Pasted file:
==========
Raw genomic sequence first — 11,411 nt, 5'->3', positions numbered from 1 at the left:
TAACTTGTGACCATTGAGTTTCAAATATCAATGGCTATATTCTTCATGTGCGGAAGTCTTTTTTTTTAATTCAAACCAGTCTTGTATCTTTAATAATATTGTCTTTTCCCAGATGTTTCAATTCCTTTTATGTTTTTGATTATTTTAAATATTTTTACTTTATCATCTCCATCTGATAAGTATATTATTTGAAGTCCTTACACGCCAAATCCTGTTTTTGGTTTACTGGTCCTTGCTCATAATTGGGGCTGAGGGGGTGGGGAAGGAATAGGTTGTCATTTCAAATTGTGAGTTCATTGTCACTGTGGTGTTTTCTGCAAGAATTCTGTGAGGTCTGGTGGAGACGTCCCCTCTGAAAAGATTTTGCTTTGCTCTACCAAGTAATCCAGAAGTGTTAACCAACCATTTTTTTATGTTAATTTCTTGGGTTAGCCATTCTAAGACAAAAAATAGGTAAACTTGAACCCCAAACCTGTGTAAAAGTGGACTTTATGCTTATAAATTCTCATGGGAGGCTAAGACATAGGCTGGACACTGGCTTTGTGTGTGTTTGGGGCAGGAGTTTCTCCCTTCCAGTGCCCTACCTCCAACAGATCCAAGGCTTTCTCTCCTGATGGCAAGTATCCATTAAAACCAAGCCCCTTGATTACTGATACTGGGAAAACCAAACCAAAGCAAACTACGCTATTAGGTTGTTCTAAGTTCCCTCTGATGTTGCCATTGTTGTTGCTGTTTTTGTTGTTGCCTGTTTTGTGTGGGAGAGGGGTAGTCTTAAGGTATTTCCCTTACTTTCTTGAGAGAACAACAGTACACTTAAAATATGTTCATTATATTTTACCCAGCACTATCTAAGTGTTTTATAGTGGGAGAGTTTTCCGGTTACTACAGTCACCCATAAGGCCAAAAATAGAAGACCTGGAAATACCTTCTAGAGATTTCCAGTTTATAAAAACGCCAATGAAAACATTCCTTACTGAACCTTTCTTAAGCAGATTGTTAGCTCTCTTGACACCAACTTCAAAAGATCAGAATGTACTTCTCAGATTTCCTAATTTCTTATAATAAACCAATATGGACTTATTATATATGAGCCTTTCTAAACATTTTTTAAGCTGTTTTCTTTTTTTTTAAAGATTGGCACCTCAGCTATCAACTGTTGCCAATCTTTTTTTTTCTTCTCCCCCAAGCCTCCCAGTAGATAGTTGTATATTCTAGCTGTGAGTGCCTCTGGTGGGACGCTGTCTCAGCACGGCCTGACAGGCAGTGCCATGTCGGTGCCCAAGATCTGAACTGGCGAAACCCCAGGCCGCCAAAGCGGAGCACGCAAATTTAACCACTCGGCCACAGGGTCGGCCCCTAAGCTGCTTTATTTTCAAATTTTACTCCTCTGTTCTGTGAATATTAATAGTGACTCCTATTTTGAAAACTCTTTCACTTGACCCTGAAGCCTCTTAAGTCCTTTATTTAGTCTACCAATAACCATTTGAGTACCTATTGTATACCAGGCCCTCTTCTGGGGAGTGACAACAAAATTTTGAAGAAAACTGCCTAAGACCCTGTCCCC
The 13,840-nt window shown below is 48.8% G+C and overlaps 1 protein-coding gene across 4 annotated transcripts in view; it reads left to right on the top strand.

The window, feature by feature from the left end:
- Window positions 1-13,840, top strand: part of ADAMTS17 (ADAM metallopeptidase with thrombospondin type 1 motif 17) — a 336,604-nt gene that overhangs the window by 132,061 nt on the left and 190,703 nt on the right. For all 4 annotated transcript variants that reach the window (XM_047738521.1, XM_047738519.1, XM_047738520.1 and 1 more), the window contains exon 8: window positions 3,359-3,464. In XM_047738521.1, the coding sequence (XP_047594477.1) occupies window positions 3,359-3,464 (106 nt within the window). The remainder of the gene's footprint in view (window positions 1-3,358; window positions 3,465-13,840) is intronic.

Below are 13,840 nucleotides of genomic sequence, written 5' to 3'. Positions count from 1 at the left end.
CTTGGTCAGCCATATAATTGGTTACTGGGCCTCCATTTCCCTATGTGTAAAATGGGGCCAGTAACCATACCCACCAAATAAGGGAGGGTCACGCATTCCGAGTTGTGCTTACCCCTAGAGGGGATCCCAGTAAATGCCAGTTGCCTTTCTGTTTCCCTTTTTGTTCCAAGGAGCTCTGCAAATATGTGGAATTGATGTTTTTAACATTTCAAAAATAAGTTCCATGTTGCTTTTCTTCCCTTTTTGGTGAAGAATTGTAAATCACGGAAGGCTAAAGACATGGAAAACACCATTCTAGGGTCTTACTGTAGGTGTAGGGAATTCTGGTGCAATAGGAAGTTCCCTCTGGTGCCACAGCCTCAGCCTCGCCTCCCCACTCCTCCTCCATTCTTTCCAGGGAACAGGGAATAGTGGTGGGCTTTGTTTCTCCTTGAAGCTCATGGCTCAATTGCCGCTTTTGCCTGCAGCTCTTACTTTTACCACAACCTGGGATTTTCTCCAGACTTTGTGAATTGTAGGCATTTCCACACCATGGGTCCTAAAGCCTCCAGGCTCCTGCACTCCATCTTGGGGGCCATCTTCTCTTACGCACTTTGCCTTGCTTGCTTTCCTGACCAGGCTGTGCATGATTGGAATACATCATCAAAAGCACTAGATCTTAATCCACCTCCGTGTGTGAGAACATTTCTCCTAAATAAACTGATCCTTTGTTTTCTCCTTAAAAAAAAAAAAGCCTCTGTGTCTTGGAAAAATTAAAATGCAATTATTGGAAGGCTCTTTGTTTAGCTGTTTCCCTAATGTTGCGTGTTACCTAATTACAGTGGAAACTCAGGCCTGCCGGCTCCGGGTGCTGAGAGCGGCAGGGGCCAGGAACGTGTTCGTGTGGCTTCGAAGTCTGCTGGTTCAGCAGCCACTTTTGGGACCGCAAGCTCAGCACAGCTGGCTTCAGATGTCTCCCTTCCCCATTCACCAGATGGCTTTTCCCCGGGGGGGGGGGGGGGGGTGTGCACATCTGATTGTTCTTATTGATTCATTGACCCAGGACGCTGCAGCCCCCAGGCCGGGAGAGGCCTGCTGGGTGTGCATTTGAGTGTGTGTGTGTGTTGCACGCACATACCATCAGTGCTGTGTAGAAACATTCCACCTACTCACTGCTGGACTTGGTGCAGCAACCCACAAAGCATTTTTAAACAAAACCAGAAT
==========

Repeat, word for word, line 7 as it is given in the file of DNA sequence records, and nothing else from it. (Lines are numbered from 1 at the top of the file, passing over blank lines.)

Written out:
CTTGGTCAGCCATATAATTGGTTACTGGGCCTCCATTTCCCTATGTGTAAAATGGGGCCAGTAACCATACCCACCAAATAAGGGAGGGTCACGCATTCCGAGTTGTGCTTACCCCTAGAGGGGATCCCAGTAAATGCCAGTTGCCTTTCTGTTTCCCTTTTTGTTCCAAGGAGCTCTGCAAATATGTGGAATTGATGTTTTTAACATTTCAAAAATAAGTTCCATGTTGCTTTTCTTCCCTTTTTGGTGAAGAATTGTAAATCACGGAAGGCTAAAGACATGGAAAACACCATTCTAGGGTCTTACTGTAGGTGTAGGGAATTCTGGTGCAATAGGAAGTTCCCTCTGGTGCCACAGCCTCAGCCTCGCCTCCCCACTCCTCCTCCATTCTTTCCAGGGAACAGGGAATAGTGGTGGGCTTTGTTTCTCCTTGAAGCTCATGGCTCAATTGCCGCTTTTGCCTGCAGCTCTTACTTTTACCACAACCTGGGATTTTCTCCAGACTTTGTGAATTGTAGGCATTTCCACACCATGGGTCCTAAAGCCTCCAGGCTCCTGCACTCCATCTTGGGGGCCATCTTCTCTTACGCACTTTGCCTTGCTTGCTTTCCTGACCAGGCTGTGCATGATTGGAATACATCATCAAAAGCACTAGATCTTAATCCACCTCCGTGTGTGAGAACATTTCTCCTAAATAAACTGATCCTTTGTTTTCTCCTTAAAAAAAAAAAAGCCTCTGTGTCTTGGAAAAATTAAAATGCAATTATTGGAAGGCTCTTTGTTTAGCTGTTTCCCTAATGTTGCGTGTTACCTAATTACAGTGGAAACTCAGGCCTGCCGGCTCCGGGTGCTGAGAGCGGCAGGGGCCAGGAACGTGTTCGTGTGGCTTCGAAGTCTGCTGGTTCAGCAGCCACTTTTGGGACCGCAAGCTCAGCACAGCTGGCTTCAGATGTCTCCCTTCCCCATTCACCAGATGGCTTTTCCCCGGGGGGGGGGGGGGGGGTGTGCACATCTGATTGTTCTTATTGATTCATTGACCCAGGACGCTGCAGCCCCCAGGCCGGGAGAGGCCTGCTGGGTGTGCATTTGAGTGTGTGTGTGTGTTGCACGCACATACCATCAGTGCTGTGTAGAAACATTCCACCTACTCACTGCTGGACTTGGTGCAGCAACCCACAAAGCATTTTTAAACAAAACCAGAAT